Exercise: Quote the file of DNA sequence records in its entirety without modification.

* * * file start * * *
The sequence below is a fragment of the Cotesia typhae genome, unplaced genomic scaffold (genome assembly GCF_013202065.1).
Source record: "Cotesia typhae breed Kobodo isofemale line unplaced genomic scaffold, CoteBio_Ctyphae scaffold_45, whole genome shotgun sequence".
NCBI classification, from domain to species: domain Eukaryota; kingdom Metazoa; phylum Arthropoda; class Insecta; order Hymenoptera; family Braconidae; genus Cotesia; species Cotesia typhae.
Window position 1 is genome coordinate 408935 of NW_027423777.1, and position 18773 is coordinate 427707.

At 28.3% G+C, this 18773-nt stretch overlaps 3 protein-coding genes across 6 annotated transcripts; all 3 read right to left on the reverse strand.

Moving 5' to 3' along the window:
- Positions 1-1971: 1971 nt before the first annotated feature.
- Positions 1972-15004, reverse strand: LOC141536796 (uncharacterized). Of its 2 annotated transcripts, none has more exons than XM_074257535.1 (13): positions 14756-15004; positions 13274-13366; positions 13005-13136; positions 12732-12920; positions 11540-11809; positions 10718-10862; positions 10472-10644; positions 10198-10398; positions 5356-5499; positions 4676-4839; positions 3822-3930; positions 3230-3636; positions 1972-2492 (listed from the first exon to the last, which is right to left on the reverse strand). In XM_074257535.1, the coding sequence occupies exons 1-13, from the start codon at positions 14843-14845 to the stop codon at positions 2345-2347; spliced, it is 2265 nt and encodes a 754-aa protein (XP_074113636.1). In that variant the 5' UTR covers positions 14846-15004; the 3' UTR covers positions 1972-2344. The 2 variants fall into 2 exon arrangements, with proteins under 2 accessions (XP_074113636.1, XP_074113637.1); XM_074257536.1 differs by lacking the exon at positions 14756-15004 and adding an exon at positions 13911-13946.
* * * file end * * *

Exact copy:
The sequence below is a fragment of the Cotesia typhae genome, unplaced genomic scaffold (genome assembly GCF_013202065.1).
Source record: "Cotesia typhae breed Kobodo isofemale line unplaced genomic scaffold, CoteBio_Ctyphae scaffold_45, whole genome shotgun sequence".
NCBI classification, from domain to species: domain Eukaryota; kingdom Metazoa; phylum Arthropoda; class Insecta; order Hymenoptera; family Braconidae; genus Cotesia; species Cotesia typhae.
Window position 1 is genome coordinate 408935 of NW_027423777.1, and position 18773 is coordinate 427707.

At 28.3% G+C, this 18773-nt stretch overlaps 3 protein-coding genes across 6 annotated transcripts; all 3 read right to left on the reverse strand.

Moving 5' to 3' along the window:
- Positions 1-1971: 1971 nt before the first annotated feature.
- Positions 1972-15004, reverse strand: LOC141536796 (uncharacterized). Of its 2 annotated transcripts, none has more exons than XM_074257535.1 (13): positions 14756-15004; positions 13274-13366; positions 13005-13136; positions 12732-12920; positions 11540-11809; positions 10718-10862; positions 10472-10644; positions 10198-10398; positions 5356-5499; positions 4676-4839; positions 3822-3930; positions 3230-3636; positions 1972-2492 (listed from the first exon to the last, which is right to left on the reverse strand). In XM_074257535.1, the coding sequence occupies exons 1-13, from the start codon at positions 14843-14845 to the stop codon at positions 2345-2347; spliced, it is 2265 nt and encodes a 754-aa protein (XP_074113636.1). In that variant the 5' UTR covers positions 14846-15004; the 3' UTR covers positions 1972-2344. The 2 variants fall into 2 exon arrangements, with proteins under 2 accessions (XP_074113636.1, XP_074113637.1); XM_074257536.1 differs by lacking the exon at positions 14756-15004 and adding an exon at positions 13911-13946.